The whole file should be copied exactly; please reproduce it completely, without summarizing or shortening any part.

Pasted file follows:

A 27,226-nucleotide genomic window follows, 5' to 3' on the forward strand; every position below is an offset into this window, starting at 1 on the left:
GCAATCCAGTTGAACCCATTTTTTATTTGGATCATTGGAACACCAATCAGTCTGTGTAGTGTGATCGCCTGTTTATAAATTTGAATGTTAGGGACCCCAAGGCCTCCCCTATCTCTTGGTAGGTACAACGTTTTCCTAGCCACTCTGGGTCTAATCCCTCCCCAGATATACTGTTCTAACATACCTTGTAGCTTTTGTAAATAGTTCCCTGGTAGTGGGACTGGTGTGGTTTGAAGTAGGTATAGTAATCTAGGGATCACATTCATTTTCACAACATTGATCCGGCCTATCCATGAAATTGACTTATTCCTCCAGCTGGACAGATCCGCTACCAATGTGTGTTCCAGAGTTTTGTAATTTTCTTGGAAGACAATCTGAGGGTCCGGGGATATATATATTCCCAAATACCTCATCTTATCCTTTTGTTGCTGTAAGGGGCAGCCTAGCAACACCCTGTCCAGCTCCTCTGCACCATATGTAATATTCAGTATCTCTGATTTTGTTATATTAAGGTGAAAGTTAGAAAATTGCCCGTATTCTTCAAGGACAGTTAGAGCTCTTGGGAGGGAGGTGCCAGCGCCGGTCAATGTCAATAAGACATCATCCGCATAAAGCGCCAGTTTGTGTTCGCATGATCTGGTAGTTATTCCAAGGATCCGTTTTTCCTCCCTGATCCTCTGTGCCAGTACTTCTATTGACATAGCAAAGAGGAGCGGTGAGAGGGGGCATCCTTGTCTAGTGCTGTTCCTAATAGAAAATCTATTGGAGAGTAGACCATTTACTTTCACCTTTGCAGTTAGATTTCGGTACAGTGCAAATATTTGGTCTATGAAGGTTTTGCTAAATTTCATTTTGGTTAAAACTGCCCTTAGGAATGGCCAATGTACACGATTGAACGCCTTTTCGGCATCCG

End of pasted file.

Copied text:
A 27,226-nucleotide genomic window follows, 5' to 3' on the forward strand; every position below is an offset into this window, starting at 1 on the left:
GCAATCCAGTTGAACCCATTTTTTATTTGGATCATTGGAACACCAATCAGTCTGTGTAGTGTGATCGCCTGTTTATAAATTTGAATGTTAGGGACCCCAAGGCCTCCCCTATCTCTTGGTAGGTACAACGTTTTCCTAGCCACTCTGGGTCTAATCCCTCCCCAGATATACTGTTCTAACATACCTTGTAGCTTTTGTAAATAGTTCCCTGGTAGTGGGACTGGTGTGGTTTGAAGTAGGTATAGTAATCTAGGGATCACATTCATTTTCACAACATTGATCCGGCCTATCCATGAAATTGACTTATTCCTCCAGCTGGACAGATCCGCTACCAATGTGTGTTCCAGAGTTTTGTAATTTTCTTGGAAGACAATCTGAGGGTCCGGGGATATATATATTCCCAAATACCTCATCTTATCCTTTTGTTGCTGTAAGGGGCAGCCTAGCAACACCCTGTCCAGCTCCTCTGCACCATATGTAATATTCAGTATCTCTGATTTTGTTATATTAAGGTGAAAGTTAGAAAATTGCCCGTATTCTTCAAGGACAGTTAGAGCTCTTGGGAGGGAGGTGCCAGCGCCGGTCAATGTCAATAAGACATCATCCGCATAAAGCGCCAGTTTGTGTTCGCATGATCTGGTAGTTATTCCAAGGATCCGTTTTTCCTCCCTGATCCTCTGTGCCAGTACTTCTATTGACATAGCAAAGAGGAGCGGTGAGAGGGGGCATCCTTGTCTAGTGCTGTTCCTAATAGAAAATCTATTGGAGAGTAGACCATTTACTTTCACCTTTGCAGTTAGATTTCGGTACAGTGCAAATATTTGGTCTATGAAGGTTTTGCTAAATTTCATTTTGGTTAAAACTGCCCTTAGGAATGGCCAATGTACACGATTGAACGCCTTTTCGGCATCCG